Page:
Jeremy Corbyn surrounded by diverse MPs at PMQs in Parliament
Corbyn’s diverse frontbench ‘donut’: Labour leader is flanked by women and ethnic minorities for PMQs
- Labour’s shadow cabinet is the most diverse in the British Parliament’s history
- It has a record number of ethnic minority MPs and more women than men in it
- Diversity captured by a photographer allowed into the Chamber to take pictures
Jeremy Corbyn flaunted his diverse frontbench as he was surrounded by women and ethnic minority MPs at yesterday’s Prime Minister’s Questions.
In a rare step, the Parliamentary authorities let a professional photographer take pictures of the weekly Commons showdown.
And they captured Labour’s most diverse shadow cabinet ever – with the frontbench including a record number of women and MPs from ethnic minority backgrounds.
Mr Corbyn was surrounded by a ‘donut’ of politicians whose family roots are from countries including India, Yemen, the Jamaica, and Nigeria.
And of the 14 MPs sitting closest to Mr Corbyn at the despatch box yesterday, 12 were women.
Sat diagonally behind the Labour leader was the backbencher Eleanor Smith, who made history last year by becoming the first African Caribbean MP for Labour in the West Midlands.
Jeremy Corbyn was surrounded by a ‘donut’ of politicians whose family roots are from countries including India, Yemen, the Caribbean and Africa during PMQs yesterday (pictured)
In contrast, the green benches on Theresa May’s side (pictured, yesterday in PMQs) was far less diverse – with just three other women and two MPs from ethnic minorities sitting near her
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She was elected to represent Wolverhampton South West – a seat once held by Enoch Powell, the Tory MP known for his notorious Rivers of Blood speech warning about the dangers of mass immigration.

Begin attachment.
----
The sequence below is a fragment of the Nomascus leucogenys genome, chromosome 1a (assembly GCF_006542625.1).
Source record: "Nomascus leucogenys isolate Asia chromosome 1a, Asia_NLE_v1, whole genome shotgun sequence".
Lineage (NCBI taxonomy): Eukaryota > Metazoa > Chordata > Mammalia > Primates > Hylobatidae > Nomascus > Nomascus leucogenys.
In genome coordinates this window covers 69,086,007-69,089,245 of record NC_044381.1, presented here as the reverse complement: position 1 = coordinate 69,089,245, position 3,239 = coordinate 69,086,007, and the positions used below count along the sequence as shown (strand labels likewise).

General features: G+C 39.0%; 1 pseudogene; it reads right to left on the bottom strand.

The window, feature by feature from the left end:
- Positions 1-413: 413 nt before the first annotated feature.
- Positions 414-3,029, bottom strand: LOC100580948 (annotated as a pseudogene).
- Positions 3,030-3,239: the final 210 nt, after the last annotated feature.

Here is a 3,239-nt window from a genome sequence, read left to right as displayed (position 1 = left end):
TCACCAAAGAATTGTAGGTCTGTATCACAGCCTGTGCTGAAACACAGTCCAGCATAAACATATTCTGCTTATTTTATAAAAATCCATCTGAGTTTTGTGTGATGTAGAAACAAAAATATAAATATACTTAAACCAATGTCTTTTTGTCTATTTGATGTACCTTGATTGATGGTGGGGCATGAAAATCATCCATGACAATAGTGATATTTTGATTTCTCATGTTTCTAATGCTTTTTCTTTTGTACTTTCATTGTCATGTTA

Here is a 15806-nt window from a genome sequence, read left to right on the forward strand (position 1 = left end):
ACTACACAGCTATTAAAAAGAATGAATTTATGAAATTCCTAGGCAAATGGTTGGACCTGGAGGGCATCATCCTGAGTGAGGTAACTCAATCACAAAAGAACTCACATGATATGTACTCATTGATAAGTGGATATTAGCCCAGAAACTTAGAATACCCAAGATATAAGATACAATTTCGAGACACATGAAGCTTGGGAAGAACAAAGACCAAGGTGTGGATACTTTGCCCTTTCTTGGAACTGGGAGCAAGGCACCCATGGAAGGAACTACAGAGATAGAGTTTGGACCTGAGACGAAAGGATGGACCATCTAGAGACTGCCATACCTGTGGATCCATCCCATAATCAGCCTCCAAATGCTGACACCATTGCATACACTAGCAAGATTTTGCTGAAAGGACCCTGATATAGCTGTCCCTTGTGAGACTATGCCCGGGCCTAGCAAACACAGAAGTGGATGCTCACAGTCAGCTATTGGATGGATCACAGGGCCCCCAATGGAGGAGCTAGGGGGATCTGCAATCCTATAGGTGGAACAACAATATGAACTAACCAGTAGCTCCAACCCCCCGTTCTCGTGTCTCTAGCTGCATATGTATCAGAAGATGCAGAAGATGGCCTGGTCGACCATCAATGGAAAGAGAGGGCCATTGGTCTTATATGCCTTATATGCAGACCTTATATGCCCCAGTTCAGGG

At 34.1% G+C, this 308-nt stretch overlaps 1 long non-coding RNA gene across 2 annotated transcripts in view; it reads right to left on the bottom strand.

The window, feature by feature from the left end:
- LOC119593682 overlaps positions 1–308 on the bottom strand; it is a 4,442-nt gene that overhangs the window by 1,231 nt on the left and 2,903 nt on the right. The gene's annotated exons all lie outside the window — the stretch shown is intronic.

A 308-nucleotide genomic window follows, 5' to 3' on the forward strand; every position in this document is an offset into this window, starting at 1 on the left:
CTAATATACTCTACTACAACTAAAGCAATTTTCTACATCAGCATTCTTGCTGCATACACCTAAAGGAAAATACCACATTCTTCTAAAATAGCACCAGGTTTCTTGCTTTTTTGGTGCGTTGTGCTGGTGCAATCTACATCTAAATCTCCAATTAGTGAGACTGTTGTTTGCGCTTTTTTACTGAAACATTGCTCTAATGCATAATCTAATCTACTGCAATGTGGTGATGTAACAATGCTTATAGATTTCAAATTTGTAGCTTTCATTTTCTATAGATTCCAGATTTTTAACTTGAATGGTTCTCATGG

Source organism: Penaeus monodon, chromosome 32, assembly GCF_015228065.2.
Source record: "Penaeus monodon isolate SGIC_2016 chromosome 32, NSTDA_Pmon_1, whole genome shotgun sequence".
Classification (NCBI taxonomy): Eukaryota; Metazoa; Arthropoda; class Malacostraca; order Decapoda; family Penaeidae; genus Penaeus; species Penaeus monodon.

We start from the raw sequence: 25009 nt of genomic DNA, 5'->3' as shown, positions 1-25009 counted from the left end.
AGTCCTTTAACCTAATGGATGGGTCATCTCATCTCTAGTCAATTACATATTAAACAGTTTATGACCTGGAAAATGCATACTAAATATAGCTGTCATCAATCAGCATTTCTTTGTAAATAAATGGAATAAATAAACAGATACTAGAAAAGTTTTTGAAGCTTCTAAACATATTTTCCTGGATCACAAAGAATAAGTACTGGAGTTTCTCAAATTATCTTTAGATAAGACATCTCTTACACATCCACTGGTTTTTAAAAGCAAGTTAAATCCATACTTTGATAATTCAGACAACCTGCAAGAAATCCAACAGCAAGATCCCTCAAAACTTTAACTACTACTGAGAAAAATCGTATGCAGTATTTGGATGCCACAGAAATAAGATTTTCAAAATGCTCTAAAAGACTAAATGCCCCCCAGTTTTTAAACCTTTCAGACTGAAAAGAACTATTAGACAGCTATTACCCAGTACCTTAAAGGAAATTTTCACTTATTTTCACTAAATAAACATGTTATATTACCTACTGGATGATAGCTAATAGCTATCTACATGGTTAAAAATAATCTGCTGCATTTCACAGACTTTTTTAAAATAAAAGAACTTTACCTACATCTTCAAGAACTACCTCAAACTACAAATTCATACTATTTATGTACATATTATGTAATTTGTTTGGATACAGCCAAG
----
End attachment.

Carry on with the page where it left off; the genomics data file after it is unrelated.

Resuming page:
Sat next to her was Tanmanjeet Singh Dhesi, who is from Slough but received most of his primary education in the Punjab, India.
While a few spots over on the green benches was Marsha de Cordova, the shadow disabilities minister who is herself registered blind.
And sat immediately next to Mr Corbyn was Dawn Butler, the shadow secretary of state for women and equalities who was born in east London to Jamaican immigrant parents.
And a few seats up was Valerie Vaz, shadow leader of the House of Commons, who was born in Aden in Yemen but whose family originated from Goa in India before moving to London.
In contrast, Theresa May’s immediate circle in the Commons yesterday was far less diverse – with just three other women and two MPs from ethnic minority backgrounds sitting near her.
The diversity of Jeremy Corbyn’s team was captured by a professional photographer yesterday, who was give the rare honour of being allowed to take pictures of the weekly Commons showdown. Cameras are usually strictly banned from the Chamber – although broadcast cameras film every debate
Jeremy Corbyn’s shadow cabinet (pictured, yesterday, during PMQs) is the most diverse in the history of the British Parliament
Mr Corbyn’s shadow cabinet is the most diverse in the history of the British Parliament.
It is the first ever to have a majority of women on it, while it has a record number of ethnic minority MPs.
While two of the four most senior shadow cabinet posts are also held by women – Diane Abbott is the shadow home secretary, while Emily Thornberry is the shadow foreign secretary.
Last year’s snap General Election saw a record number of women elected to Parliament, with 208 of the 650 MPs elected, female.
Of these women, 119 are Labour (the equivalent of 45 per cent) and 67 are Tories (21 per cent).
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